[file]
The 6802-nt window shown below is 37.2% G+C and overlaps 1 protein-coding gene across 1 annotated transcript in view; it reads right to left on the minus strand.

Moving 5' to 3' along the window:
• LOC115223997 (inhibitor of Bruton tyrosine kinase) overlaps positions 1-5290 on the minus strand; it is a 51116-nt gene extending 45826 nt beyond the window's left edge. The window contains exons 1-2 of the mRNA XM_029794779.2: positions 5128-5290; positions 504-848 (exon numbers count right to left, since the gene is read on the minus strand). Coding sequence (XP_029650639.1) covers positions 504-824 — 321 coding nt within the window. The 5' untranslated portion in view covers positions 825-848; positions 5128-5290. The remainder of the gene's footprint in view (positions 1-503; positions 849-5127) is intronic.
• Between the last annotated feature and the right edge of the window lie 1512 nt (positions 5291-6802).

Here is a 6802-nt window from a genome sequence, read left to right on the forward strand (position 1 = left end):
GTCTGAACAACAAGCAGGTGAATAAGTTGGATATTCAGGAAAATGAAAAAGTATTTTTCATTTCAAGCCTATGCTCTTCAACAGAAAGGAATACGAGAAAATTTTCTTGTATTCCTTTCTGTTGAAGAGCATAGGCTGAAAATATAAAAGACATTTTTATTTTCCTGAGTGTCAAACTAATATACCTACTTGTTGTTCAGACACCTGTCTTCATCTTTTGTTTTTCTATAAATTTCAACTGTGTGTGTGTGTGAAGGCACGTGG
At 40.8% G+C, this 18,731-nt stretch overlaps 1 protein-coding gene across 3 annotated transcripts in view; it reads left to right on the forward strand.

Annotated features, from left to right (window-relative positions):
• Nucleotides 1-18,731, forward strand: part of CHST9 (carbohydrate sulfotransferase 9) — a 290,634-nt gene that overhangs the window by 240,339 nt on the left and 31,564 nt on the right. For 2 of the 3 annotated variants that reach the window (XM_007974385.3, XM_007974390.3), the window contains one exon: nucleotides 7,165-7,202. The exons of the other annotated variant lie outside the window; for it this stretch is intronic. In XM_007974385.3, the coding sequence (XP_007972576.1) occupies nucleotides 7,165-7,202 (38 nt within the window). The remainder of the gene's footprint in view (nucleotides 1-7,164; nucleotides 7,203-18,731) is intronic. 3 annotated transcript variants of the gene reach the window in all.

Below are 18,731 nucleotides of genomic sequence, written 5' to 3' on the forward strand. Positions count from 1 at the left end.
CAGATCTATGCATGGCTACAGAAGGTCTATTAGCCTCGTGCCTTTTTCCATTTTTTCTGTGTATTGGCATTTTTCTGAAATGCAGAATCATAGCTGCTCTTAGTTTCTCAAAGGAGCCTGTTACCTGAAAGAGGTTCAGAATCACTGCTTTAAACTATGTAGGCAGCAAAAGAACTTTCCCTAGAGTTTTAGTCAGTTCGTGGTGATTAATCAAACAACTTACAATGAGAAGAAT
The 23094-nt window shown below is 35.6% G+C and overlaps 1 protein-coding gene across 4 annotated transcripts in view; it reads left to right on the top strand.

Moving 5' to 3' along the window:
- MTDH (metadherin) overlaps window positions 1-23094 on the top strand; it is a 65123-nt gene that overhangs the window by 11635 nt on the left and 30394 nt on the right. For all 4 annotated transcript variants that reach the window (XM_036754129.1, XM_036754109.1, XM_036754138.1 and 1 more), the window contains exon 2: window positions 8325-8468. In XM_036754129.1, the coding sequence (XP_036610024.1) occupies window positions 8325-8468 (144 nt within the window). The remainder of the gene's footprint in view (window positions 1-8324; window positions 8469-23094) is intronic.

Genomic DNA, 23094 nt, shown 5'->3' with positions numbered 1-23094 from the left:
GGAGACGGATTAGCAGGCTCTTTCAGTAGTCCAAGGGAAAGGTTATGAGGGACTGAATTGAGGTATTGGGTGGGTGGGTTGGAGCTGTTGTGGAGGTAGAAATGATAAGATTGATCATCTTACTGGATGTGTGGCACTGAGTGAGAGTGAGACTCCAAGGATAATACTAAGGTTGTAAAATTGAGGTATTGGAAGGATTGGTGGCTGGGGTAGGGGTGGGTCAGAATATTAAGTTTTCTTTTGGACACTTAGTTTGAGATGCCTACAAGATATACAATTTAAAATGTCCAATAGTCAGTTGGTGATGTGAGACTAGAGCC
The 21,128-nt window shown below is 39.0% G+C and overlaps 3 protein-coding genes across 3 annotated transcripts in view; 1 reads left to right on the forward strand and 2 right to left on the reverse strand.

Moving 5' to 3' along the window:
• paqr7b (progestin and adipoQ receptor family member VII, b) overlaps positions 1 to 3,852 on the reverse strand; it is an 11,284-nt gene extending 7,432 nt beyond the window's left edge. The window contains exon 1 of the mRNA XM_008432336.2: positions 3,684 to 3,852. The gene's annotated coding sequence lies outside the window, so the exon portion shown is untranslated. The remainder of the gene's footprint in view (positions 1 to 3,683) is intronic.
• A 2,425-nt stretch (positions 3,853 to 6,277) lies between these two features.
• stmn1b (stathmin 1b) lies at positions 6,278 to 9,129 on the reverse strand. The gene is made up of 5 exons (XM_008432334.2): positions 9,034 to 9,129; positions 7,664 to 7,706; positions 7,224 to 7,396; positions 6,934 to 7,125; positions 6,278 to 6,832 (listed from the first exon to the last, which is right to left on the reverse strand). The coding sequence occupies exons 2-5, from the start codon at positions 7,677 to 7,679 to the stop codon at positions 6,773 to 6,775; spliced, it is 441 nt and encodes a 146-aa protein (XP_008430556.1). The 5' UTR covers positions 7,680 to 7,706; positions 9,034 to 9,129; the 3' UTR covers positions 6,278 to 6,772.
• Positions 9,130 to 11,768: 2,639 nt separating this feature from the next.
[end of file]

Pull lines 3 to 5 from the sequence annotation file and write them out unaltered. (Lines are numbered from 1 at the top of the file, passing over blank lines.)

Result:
• LOC115223997 (inhibitor of Bruton tyrosine kinase) overlaps positions 1-5290 on the minus strand; it is a 51116-nt gene extending 45826 nt beyond the window's left edge. The window contains exons 1-2 of the mRNA XM_029794779.2: positions 5128-5290; positions 504-848 (exon numbers count right to left, since the gene is read on the minus strand). Coding sequence (XP_029650639.1) covers positions 504-824 — 321 coding nt within the window. The 5' untranslated portion in view covers positions 825-848; positions 5128-5290. The remainder of the gene's footprint in view (positions 1-503; positions 849-5127) is intronic.
• Between the last annotated feature and the right edge of the window lie 1512 nt (positions 5291-6802).

Here is a 6802-nt window from a genome sequence, read left to right on the forward strand (position 1 = left end):